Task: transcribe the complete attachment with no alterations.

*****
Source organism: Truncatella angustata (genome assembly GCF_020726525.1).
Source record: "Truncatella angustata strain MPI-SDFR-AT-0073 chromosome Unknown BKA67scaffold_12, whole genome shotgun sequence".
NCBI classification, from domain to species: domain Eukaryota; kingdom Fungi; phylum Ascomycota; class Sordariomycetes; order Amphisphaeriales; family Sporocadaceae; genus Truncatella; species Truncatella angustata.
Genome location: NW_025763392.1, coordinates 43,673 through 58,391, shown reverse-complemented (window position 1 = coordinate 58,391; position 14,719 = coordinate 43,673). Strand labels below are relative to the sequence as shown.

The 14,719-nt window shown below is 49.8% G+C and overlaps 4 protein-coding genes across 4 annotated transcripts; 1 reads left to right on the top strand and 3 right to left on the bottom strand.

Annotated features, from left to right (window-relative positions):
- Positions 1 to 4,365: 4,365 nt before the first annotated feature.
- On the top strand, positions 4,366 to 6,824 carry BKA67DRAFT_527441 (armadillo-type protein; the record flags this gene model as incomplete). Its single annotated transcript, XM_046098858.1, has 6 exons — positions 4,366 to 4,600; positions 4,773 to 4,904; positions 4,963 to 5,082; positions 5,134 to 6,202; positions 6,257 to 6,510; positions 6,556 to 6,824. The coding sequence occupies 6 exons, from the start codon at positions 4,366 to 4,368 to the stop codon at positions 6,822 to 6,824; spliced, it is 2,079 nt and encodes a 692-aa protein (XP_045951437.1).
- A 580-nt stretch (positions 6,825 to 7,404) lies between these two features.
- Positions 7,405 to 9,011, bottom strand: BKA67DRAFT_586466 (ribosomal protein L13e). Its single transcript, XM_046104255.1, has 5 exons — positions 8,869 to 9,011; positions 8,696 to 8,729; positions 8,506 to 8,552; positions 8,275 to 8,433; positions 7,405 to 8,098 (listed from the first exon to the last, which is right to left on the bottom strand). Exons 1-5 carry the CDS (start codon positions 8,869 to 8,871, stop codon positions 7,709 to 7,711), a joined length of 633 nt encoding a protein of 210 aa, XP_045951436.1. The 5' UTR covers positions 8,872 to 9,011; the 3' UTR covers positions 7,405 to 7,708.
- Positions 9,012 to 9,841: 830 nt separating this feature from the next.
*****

Source organism: Truncatella angustata (genome assembly GCF_020726525.1).
Source record: "Truncatella angustata strain MPI-SDFR-AT-0073 chromosome Unknown BKA67scaffold_12, whole genome shotgun sequence".
NCBI classification, from domain to species: domain Eukaryota; kingdom Fungi; phylum Ascomycota; class Sordariomycetes; order Amphisphaeriales; family Sporocadaceae; genus Truncatella; species Truncatella angustata.
Genome location: NW_025763392.1, coordinates 43,673 through 58,391, shown reverse-complemented (window position 1 = coordinate 58,391; position 14,719 = coordinate 43,673). Strand labels below are relative to the sequence as shown.

The 14,719-nt window shown below is 49.8% G+C and overlaps 4 protein-coding genes across 4 annotated transcripts; 1 reads left to right on the top strand and 3 right to left on the bottom strand.

Annotated features, from left to right (window-relative positions):
- Positions 1 to 4,365: 4,365 nt before the first annotated feature.
- On the top strand, positions 4,366 to 6,824 carry BKA67DRAFT_527441 (armadillo-type protein; the record flags this gene model as incomplete). Its single annotated transcript, XM_046098858.1, has 6 exons — positions 4,366 to 4,600; positions 4,773 to 4,904; positions 4,963 to 5,082; positions 5,134 to 6,202; positions 6,257 to 6,510; positions 6,556 to 6,824. The coding sequence occupies 6 exons, from the start codon at positions 4,366 to 4,368 to the stop codon at positions 6,822 to 6,824; spliced, it is 2,079 nt and encodes a 692-aa protein (XP_045951437.1).
- A 580-nt stretch (positions 6,825 to 7,404) lies between these two features.
- Positions 7,405 to 9,011, bottom strand: BKA67DRAFT_586466 (ribosomal protein L13e). Its single transcript, XM_046104255.1, has 5 exons — positions 8,869 to 9,011; positions 8,696 to 8,729; positions 8,506 to 8,552; positions 8,275 to 8,433; positions 7,405 to 8,098 (listed from the first exon to the last, which is right to left on the bottom strand). Exons 1-5 carry the CDS (start codon positions 8,869 to 8,871, stop codon positions 7,709 to 7,711), a joined length of 633 nt encoding a protein of 210 aa, XP_045951436.1. The 5' UTR covers positions 8,872 to 9,011; the 3' UTR covers positions 7,405 to 7,708.
- Positions 9,012 to 9,841: 830 nt separating this feature from the next.